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This is a follow up to my earlier question. This is more out of curiosity in how AEAD (like CCM or GCM) works compared to encryption in other modes (like CBC or ECB).

Suppose you have AES-256-CBC encrypted blocks of data, each encrypted with a proper nonce (no collisions). How is it less safe and non-authenticated compared to the same blocks of data, but encrypted with AES-256-GCM? What sort of an adversary attack does AEAD prevent that no other mode can prevent?

I understand that if the adversary replaces the entire ciphertext block with another valid ciphertext, this will go undetected in non-AEAD capable mode, but will be detected with AEAD.

However, if data is encoded with a nonce that's clearly visible (one common implementation prepends the ciphertext with a nonce), then it is possible to replace the entire ciphertext with a previously valid ciphertext (since the nonce is known).

Do I understand correctly that a proper implementation requires that you store all previously used nonces and never reuse them?

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However, if data is encoded with a nonce that's clearly visible (one common implementation prepends the ciphertext with a nonce), then it is possible to replace the entire ciphertext with a previously valid ciphertext (since the nonce is known).

This is known as a 'replay attack', and is typically handled at a higher level.

One easy way is the TLS approach; it just keeps a record counter on both sides, and the counter (which increments for each record) is included with the AAD. If someone were to replay the record, the counter of the original encryptor (which was at some original value) and the counter of the decryptor (which would be at some larger value) would not be the same, and hence the integrity check would fail.

Another approach is the DTLS and IPsec approach; they don't assume a reliable transport (packets sent by one side might not make it to the receiver, or packets might be received out of order), hence counters on the two sides would not necessarily be synced. Hence, what the do is have the encryptor keep a counter, which is explicitly sent in the packet (and which is included in the AAD). Then, the receiver checks the counter to see if it's one it has seen before; if so, it rejects the packet. This protects against replay attacks; if the attacker replays the packet with the original counter value, then the packet will be rejected by the above logic; if it adjusts the counter, then the GCM integrity check will fail.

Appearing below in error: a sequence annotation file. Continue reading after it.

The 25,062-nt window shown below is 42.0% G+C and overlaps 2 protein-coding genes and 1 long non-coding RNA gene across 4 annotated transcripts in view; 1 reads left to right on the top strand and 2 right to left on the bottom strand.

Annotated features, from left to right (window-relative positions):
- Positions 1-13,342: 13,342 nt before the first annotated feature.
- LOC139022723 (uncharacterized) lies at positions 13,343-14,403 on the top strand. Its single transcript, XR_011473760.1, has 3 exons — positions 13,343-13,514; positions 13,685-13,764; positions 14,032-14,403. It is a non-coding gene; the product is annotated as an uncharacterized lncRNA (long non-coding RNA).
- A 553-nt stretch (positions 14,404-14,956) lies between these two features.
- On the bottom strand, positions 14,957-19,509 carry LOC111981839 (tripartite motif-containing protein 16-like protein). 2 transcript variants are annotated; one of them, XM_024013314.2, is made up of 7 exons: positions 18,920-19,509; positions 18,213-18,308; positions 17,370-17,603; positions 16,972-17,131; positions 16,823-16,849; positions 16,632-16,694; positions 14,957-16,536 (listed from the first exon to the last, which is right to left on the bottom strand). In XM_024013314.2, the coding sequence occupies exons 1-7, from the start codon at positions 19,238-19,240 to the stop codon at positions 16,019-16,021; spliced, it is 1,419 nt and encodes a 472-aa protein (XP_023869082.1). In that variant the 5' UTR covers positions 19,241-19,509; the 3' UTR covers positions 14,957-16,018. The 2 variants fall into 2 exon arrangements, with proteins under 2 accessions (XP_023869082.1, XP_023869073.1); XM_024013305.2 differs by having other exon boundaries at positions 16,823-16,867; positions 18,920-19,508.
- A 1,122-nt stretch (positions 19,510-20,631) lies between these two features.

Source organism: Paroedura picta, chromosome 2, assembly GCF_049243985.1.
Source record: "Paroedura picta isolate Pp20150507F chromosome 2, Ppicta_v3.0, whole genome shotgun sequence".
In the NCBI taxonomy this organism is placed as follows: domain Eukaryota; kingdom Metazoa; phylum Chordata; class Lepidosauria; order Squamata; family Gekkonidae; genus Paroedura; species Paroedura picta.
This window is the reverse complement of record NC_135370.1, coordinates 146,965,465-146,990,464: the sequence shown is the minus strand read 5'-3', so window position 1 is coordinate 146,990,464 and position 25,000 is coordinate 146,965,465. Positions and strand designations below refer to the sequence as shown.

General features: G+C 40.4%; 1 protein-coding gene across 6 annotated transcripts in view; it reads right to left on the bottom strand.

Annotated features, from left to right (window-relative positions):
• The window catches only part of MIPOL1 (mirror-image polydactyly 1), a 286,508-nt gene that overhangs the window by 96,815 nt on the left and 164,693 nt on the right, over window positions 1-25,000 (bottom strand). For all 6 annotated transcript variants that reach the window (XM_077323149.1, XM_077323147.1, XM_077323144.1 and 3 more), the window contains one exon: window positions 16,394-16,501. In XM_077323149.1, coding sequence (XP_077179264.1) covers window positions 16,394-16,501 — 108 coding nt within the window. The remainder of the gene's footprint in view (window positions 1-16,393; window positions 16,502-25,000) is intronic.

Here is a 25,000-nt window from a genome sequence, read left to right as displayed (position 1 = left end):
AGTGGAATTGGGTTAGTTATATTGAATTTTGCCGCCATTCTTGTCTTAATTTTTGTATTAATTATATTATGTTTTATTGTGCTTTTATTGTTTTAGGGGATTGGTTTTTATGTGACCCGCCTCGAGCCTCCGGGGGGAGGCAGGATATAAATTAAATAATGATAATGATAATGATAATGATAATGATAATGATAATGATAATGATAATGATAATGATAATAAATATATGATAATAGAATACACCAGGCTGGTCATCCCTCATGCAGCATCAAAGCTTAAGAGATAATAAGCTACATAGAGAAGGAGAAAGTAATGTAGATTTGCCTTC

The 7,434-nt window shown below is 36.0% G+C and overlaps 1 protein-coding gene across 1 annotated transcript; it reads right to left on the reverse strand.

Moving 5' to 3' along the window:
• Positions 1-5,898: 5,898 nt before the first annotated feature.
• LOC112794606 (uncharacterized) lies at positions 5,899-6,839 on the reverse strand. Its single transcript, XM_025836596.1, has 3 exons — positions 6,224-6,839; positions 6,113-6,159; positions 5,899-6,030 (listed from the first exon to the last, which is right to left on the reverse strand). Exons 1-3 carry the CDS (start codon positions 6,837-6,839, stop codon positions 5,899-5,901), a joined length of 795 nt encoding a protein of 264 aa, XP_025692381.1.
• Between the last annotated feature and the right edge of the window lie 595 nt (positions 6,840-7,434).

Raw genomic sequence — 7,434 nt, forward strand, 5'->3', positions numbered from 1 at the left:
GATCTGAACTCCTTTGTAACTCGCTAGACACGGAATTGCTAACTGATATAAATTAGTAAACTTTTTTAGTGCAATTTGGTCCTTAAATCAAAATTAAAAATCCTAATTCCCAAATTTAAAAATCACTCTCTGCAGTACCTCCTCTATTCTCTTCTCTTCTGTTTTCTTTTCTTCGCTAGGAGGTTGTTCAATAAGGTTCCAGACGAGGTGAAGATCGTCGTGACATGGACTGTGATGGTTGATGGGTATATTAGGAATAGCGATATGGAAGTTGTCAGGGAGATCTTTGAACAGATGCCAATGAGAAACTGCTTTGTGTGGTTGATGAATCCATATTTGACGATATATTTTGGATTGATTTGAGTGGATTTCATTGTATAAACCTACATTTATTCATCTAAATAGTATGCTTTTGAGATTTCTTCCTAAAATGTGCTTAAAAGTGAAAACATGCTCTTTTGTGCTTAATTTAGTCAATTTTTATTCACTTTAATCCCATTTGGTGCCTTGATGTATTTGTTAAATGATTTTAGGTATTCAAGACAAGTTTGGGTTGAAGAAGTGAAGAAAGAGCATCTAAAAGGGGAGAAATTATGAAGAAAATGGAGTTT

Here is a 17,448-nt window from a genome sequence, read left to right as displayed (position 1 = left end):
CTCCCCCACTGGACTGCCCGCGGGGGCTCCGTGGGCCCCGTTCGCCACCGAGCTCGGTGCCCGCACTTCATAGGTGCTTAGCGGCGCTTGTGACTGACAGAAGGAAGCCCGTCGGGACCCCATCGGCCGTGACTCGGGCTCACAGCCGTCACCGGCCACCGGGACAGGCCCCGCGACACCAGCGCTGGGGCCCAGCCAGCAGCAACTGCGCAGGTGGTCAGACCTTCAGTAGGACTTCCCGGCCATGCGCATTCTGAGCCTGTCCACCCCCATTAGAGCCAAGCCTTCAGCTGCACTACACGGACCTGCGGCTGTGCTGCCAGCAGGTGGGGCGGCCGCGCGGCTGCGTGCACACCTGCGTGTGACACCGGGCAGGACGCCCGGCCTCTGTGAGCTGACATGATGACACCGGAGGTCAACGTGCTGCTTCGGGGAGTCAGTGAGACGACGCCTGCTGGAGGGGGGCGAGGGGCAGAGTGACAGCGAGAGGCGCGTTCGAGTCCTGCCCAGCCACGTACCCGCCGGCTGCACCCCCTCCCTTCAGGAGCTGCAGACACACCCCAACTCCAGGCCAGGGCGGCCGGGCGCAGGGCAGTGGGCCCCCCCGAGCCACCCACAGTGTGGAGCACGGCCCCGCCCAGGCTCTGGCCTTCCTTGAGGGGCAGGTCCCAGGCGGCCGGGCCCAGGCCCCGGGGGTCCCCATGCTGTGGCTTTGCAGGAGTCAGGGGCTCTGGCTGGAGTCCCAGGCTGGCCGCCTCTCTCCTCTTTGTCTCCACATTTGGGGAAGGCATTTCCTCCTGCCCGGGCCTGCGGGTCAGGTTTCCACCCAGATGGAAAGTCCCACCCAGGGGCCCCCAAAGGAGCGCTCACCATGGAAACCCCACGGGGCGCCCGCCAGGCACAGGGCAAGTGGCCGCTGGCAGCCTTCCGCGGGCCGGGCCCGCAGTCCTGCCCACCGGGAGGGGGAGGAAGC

Of course, there are other possible strategies; these are just two which are used in practice.

Suppose you have AES-256-CBC encrypted blocks of data, each encrypted with a proper nonce (no collisions). How is it less safe and non-authenticated compared to the same blocks of data, but encrypted with AES-256-GCM?

I just showed you how GCM can protect against replay attacks; there are also message-reordering attacks which the higher level protocol needs to protect against. GCM itself protects you against other attacks which modify a message to something that the valid encryptor hasn't produced. On constrast, CBC mode does not; the attacker can do a number of modifications of CBC-encrypted messages without being detected (unless you also include some sort of MAC, which anyone sane would)

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  • $\begingroup$ Okay, thanks. This explains a lot. Since I'm exchanging files, I'm going to add a store for nounces used by the other party. $\endgroup$ – Marek Dec 12 '19 at 12:02
  • $\begingroup$ @Marek: Would it be sufficient to include the filename (or other unique identifier) into the AAD? That's (partially) what the AAD is there for - to bind this partial ciphertext into this context (so it can't be used in another one). $\endgroup$ – poncho Dec 12 '19 at 15:42
  • $\begingroup$ @Marek: also, if you are using the nonce idea, couldn't you use strictly incrementing nonces? That way, you need only remember the last one (assuming, of course, that you don't have to worry about multiple files being transferred at once, and the reception of a specific file is acknowledged - those details depends on your protocol...) $\endgroup$ – poncho Dec 12 '19 at 15:44
  • $\begingroup$ You're right about sequential nounces. I can implement that on my end, but I think the other party does random nounces for every encryption. This is mostly reasonable since we expect just two transfers per day (one in each direction) and the encryption key expires in two years. I'll just keep track of used nounces and if there's a repeat, I'll consider the key compromised and generate a new one. $\endgroup$ – Marek Dec 12 '19 at 17:55

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